Seychelles hosts CITES meeting to review measures for survival of sharks and rays

Officials from fisheries, biosecurity, conservation and customs from Western Indian Ocean states are meeting in Seychelles for two days to review the proposed species for Appendix II of the Convention on International Trade in Endangered Species of Wild Fauna and Flora (CITES).
The two-day workshop, in which participants will also discuss the various approaches to implement the existing shark and ray listing, is in preparation for the 19th Conference of the Parties (CoP19) taking place November 14-25 in Panama.
In his opening address, the environment minister, Flavien Joubert, said that “sharks and rays are among the most threatened species on our planet and in recent years there has been increased momentum to push their conservation forward. As apex predators, they have an important role to play in the functioning of ecosystems and are key to balancing the food chain. The loss of sharks and rays in our oceans can lead to unpredictable consequences, including the possible collapse of important fisheries.”
At the meeting, the participants will also have the opportunity to present success stories as well as express needs and concerns pertaining to existing and proposed CITES species. They will also discuss the utility of international, regional and domestic shark management strategies with a special focus on the technical aspects of implementation.
Aside from the theories, there will also be a combination of practical demonstrations and expert presentations for improved customs and trade regulation. The focus will be on shark fin identification for current and proposed CITES Appendix II species and new tools for improved tracking of traded protected marine and terrestrial species.
Seychelles became a party to CITES, a global agreement among governments to regulate or ban international trade in species under threat, in 1977. It has since then joined other parties’ efforts to ensure that the trade in listed species is biologically sustainable and not detrimental to their survival. In doing so, the island nation continues to be a leader in promoting the global conservation and management of biodiversity.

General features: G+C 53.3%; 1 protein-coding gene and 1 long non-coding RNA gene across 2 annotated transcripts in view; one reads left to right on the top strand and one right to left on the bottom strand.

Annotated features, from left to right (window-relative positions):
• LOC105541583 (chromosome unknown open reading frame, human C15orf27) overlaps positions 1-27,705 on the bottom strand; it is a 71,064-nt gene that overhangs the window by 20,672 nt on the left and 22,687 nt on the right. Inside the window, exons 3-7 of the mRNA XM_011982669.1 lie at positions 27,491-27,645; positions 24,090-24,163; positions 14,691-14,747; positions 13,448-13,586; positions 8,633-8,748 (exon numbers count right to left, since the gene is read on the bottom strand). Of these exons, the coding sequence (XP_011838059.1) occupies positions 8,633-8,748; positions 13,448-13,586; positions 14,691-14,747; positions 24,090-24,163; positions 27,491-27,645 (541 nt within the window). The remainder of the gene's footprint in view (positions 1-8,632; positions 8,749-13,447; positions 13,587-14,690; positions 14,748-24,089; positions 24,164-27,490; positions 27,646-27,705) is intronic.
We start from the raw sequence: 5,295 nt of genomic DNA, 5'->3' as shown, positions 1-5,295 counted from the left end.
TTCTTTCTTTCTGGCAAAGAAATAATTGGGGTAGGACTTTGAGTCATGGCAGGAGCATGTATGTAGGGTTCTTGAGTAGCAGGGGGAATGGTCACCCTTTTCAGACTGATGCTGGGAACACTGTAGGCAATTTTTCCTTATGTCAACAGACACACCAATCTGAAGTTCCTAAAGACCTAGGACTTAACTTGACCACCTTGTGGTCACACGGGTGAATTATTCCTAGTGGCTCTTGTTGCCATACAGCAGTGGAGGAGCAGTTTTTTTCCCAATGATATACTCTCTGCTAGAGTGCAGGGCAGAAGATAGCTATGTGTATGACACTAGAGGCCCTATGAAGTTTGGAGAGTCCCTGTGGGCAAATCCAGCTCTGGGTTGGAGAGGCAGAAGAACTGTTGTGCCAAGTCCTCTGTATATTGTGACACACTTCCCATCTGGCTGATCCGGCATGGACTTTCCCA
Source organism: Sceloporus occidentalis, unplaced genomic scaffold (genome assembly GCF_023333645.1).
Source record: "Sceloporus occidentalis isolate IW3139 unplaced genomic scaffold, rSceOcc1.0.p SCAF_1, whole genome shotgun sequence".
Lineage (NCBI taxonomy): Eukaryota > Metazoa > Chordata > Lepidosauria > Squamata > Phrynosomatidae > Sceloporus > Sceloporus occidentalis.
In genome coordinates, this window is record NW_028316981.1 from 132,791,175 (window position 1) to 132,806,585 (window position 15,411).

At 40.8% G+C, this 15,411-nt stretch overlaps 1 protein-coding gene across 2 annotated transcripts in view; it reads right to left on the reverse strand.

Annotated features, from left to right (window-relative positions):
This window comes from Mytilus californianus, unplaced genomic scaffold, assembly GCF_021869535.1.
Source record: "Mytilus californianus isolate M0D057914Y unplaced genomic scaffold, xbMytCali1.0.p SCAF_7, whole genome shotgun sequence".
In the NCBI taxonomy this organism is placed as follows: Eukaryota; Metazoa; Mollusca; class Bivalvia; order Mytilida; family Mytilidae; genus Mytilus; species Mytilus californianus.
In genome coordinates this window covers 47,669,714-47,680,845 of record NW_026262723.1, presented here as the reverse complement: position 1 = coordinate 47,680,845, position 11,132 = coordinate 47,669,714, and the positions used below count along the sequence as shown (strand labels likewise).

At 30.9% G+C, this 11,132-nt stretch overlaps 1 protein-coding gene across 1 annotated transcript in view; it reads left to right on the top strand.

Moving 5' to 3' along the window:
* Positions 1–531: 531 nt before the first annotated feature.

Joubert said that his ministry works closely with the fisheries ministry and other partners to ensure that Seychelles fulfills its requirements to implement the CITES Appendix listings of sharks and rays.
“A number of precautionary measures, projects and programmes are being implemented in order to enable greater conservation and sustainable management of these species. In 2007, Seychelles developed its first National Plan of Action for the Conservation and Management of Sharks to address the concerns related to the shark fishery in Seychelles,” he added.
The minister highlighted that Seychelles as a small island state “is aware of the implementation challenges of CITES, including lack of financial and human resources, lack of capacity nationally to develop non-detriment findings, challenges with species identification and so on. Nevertheless, we remain committed towards the objectives of the Convention.”
The workshop, which is the first in three series, will conclude on Friday. The next one will be held for non-governmental organisations and other local partners involved in shark conservation and management.
Source: Seychelles News Agency